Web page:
The Içá or Putumayo River is one of the tributaries of the Amazon River, west of and parallel to the Yapura. It forms part of Colombia's border with Ecuador, as well as most of the frontier with Peru. Known as the Putumayo in the former three nations, it is called the Içá when it crosses into Brazil. Today the river is a major transport route. Almost the entire length of the river is navigated by boats. Cattle farming, along with the rubber trade, is also a major industry on the banks of the Içá. Rubber and balatá (a substance very much like gutta-percha, to the point where it is often called gutta-balatá) from the Içá area are shipped to Manaus, Brazil.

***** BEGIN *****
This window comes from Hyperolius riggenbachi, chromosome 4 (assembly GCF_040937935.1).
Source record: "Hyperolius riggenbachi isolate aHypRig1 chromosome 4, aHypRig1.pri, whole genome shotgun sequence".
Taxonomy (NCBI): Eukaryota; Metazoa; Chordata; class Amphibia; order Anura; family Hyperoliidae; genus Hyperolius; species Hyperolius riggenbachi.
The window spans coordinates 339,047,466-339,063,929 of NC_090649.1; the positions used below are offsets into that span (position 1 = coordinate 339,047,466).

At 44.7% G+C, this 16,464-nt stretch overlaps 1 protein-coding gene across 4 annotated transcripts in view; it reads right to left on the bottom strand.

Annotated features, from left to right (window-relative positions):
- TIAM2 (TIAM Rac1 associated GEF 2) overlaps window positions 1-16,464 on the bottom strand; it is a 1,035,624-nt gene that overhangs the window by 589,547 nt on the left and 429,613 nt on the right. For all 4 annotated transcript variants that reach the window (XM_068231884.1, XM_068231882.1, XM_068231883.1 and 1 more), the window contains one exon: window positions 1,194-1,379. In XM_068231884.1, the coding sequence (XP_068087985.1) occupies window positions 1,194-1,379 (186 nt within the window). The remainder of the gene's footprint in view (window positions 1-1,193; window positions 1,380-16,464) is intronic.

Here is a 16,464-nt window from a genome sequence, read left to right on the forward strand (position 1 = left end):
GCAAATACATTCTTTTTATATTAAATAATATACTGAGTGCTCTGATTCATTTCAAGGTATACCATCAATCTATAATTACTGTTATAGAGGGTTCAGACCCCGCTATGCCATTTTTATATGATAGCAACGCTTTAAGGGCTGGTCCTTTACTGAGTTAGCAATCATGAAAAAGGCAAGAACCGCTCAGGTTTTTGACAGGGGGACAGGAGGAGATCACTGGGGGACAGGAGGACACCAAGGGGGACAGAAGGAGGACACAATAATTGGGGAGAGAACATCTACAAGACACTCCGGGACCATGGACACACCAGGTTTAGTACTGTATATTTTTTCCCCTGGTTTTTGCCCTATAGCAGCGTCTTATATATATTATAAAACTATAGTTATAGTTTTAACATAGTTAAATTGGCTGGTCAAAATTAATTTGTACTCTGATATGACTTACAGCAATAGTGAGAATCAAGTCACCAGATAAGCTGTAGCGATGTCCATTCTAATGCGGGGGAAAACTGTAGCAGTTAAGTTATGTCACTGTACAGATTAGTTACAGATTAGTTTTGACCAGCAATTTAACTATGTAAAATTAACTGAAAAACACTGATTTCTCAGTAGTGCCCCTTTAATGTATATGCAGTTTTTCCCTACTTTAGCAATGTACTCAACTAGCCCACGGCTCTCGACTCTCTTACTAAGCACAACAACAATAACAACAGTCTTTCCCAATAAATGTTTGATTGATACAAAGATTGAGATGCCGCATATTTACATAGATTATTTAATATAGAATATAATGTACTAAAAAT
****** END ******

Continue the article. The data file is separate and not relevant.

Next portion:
In the late 19th century, the Içá was navigated by the French explorer Jules Crevaux (1847-1882). He ascended it in a steamer drawing 6 feet (1.8 m) of water, and running day and night. He reached Cuembí, 800 miles (1,300 km) above its mouth, without finding a single rapid. Cuembí is only 200 miles (320 km) from the Pacific Ocean, in a straight line, passing through the town of Pasto in southern Colombia. Creveaux discovered the river sediments to be free of rock to the base of the Andes; the river banks were of argillaceous earth and the bottom of fine sand.